But worse even than the programming is the very concept of the event (as I noted in an earlier post). By framing it in terms of ‘belief in Israel’ the organizers and supporters are shooting themselves in the foot, or possibly worse: pointing a gun at their own heads. An underlying theme running through the whole conference is the fear of delegitimisation, the casting of doubt on Israel’s legitimacy by the country’s perceived enemies, which leads to the questioning of its very existence. What could be more calculated to reinforce these fears, to give credence to delegitimisation, than to attempt to encapsulate collective feeling for Israel’s permanence in words that imply that there is indeed doubt about its existence. The phrase ‘belief in’ is often used when the entity is not real or its existence is in doubt. It’s as if the pro-Israel sector is so lacking in confidence about Israel that rather than simply take it for granted that Israel exists and firmly establish that engaging in the discourse of delegitimization is counterproductive, it’s reduced to shoring up support for Israel using language more commonly associated with those who are convinced of the existence of fairies and UFOs. If this approach weren’t so tragic, it could almost seem Pythonesque.
Belief also brings to mind religious belief and it’s no accident that it has this echo too. As I wrote on 25 April:
What other country needs to ground support for itself in a quasi-religious formulation? If it all comes down to ‘believing’ in Israel as one ‘believes’ in Judaism, something has gone terribly wrong. It only confirms the fact that the confused, misplaced but widespread equation of Israel with Judaism – as if the former is by definition synonymous or interchangeable with the latter – has taken deep and dangerous hold on the psyche of those who make it their business to come to Israel’s defence no matter what it does. It seems to me that these people do not have have Israel’s true interests at heart.
There’s no disguising the fact that Naomi Chazan certainly implied, and possibly even clearly said, that if delegitimisation is occurring, Israel is responsible for it. (Others have already said this.) Its propensity to make enemies out of friends, its refusal to engage with the Arab Peace Plan, its refusal to enter into dialogue with the Goldstone mission, its growing disdain for freedom of speech and democratic procedures, its lamentable response to the Arab Spring, its condoning of racist orthodox rabbis – these developments, and many more like them, exemplify how Israel is undermining itself.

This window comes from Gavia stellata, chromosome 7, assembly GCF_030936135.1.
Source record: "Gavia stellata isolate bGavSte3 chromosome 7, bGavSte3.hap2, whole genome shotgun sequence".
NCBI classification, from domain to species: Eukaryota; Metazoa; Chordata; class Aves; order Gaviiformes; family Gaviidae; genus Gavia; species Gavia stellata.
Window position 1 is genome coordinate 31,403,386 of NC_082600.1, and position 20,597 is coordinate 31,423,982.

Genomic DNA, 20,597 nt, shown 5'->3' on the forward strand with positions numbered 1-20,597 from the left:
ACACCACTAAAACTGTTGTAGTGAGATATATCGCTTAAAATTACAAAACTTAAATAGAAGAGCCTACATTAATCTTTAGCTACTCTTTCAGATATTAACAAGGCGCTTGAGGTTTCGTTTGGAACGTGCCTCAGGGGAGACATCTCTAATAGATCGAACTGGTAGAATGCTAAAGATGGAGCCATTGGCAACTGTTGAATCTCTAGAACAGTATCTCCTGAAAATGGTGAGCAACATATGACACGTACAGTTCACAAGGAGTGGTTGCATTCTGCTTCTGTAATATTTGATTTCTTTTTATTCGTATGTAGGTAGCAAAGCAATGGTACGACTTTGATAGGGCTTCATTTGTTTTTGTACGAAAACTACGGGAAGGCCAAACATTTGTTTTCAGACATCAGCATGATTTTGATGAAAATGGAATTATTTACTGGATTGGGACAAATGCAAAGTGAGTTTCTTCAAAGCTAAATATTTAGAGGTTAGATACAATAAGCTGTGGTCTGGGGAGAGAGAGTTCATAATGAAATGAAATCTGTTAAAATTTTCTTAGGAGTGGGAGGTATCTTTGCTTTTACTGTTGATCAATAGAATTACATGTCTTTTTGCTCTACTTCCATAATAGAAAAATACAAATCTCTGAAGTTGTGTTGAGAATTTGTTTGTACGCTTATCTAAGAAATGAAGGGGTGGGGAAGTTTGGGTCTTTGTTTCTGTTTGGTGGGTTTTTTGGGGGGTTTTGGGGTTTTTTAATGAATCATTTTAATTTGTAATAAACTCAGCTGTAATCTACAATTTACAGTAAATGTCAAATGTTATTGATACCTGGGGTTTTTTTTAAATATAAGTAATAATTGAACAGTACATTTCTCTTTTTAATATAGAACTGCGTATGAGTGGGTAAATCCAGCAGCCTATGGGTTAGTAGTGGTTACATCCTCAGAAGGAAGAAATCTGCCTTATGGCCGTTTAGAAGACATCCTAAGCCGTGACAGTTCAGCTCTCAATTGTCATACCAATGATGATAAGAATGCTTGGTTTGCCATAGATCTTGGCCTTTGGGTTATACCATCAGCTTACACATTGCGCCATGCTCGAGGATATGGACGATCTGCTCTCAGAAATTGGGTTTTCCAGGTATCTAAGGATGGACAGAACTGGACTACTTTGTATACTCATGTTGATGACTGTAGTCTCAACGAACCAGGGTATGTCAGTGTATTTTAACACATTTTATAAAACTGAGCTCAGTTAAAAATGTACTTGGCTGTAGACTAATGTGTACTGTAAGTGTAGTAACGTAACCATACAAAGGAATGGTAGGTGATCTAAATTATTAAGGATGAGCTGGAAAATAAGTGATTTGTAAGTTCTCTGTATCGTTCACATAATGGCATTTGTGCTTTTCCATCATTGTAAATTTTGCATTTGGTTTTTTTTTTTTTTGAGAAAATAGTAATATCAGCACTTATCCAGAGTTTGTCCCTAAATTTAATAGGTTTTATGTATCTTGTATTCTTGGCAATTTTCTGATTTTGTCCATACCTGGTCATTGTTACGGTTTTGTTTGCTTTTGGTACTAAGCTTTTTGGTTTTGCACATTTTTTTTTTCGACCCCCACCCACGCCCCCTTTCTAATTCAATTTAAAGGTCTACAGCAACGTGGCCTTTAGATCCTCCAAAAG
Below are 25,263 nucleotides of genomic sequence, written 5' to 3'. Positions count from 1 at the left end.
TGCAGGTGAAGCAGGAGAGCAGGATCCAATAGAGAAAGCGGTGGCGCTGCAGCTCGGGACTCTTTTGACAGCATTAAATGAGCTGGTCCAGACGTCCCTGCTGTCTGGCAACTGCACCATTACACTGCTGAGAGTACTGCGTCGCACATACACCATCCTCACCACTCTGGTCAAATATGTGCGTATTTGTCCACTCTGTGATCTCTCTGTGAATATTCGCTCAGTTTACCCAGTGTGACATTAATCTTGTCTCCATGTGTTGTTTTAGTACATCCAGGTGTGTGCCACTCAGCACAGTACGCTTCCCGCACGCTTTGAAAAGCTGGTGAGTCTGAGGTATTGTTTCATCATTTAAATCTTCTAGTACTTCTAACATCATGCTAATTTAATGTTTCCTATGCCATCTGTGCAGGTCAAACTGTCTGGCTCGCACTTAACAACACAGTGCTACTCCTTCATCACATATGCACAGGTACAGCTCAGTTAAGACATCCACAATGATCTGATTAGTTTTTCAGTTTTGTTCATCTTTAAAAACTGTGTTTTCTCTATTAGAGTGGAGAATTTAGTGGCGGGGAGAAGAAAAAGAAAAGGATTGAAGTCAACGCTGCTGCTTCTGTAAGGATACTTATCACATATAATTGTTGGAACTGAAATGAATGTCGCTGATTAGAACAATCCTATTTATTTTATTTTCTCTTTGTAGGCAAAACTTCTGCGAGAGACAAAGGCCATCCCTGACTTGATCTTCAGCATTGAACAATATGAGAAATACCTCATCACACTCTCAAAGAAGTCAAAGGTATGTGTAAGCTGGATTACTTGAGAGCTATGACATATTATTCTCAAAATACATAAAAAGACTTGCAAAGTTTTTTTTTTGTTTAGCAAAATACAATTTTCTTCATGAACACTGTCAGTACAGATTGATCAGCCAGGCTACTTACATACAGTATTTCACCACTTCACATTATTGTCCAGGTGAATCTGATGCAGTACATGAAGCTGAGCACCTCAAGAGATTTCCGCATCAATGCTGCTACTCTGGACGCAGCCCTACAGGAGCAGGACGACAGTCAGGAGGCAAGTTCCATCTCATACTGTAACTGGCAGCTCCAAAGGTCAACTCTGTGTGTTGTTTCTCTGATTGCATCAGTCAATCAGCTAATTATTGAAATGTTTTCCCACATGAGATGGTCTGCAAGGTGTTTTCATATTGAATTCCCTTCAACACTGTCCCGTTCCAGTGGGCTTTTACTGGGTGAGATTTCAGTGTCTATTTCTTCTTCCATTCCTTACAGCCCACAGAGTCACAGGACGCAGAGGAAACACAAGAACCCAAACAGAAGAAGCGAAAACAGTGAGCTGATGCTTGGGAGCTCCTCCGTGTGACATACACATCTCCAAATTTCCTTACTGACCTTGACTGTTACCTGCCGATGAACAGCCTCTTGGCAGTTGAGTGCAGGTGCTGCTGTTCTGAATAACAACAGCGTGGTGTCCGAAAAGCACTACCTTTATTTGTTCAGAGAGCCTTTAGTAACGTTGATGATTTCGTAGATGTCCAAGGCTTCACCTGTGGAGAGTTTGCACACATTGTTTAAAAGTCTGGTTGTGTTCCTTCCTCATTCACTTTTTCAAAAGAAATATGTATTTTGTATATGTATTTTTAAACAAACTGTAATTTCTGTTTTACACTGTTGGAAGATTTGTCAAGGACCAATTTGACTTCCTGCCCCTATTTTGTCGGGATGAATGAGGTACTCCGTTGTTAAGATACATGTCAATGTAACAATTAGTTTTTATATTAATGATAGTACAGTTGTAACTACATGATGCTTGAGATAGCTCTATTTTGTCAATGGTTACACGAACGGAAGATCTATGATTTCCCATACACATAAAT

Naomi Chazan issued a wake-up call at the NIF event on 10 May at the New North London Synagogue. The only way to peace, justice and liberty for all, she said, is through a 2-state solution. And I would add that the only alternative is a repressive, undemocratic, exclusivist, single state: an Israel that has given up on the fundamental human rights that Chazan told us so passionately are enshrined in the country’s Declaration of Independence.
Brilliant article. Unfortunately the Anglo-Jewry establishment has merged with the right wing of the community and dissenting voices have all but disappeared. In time this will be seen as a tragic error. I may be wrong but have Masorti Judaism deliberately not signed up to this event, unlike the Orthodox, Reform and Liberal Movements?
Why does the auothor assume that Krikler and Wineman were looking for ways to balance or challenge Chazan? As he notes, UJIA’s president talks of being critical of Israel, so why would his Director be any different, and Wineman has a pretty dovish background and has welcomed Chazan to the Board of Deputies within the last 12 months. Perhaps they are not the right wing bogeymen that Mr Lerman likes to imagine they are.
Thanks for your comment Edward.
It was my impression that the 3 respondents were there to either challenge or balance, and from speaking to some NIF people afterwards, my impression was confirmed. They also told me that simply having the three respond helps NIF by showing that it’s in the Jewish mainstream and not some fringe organization. Frankly, I would not have thought that they had anything to prove in that regard.
But the main point I want to make in response to your comment is that I certainly do not regard Doug Krikler or Vivian Wineman as ‘right wing bogeymen’. I’m fully aware of Wineman’s Peace Now background and while I don’t know precisely what Krikler’s views are, I have always seen him as fundamentally a centrist, decent, professional Jewish civil servant. What I wrote about what they said was simply my impression on the night–an impression that was shared by a number of other people I spoke to afterwards. Personally, I think they were placed in an unnecessarily invidious position by having been asked to speak in the first place. They were on a hiding to nothing. The event would have been just fine with Jonathan Freedland questioning and more time for questions from the audience.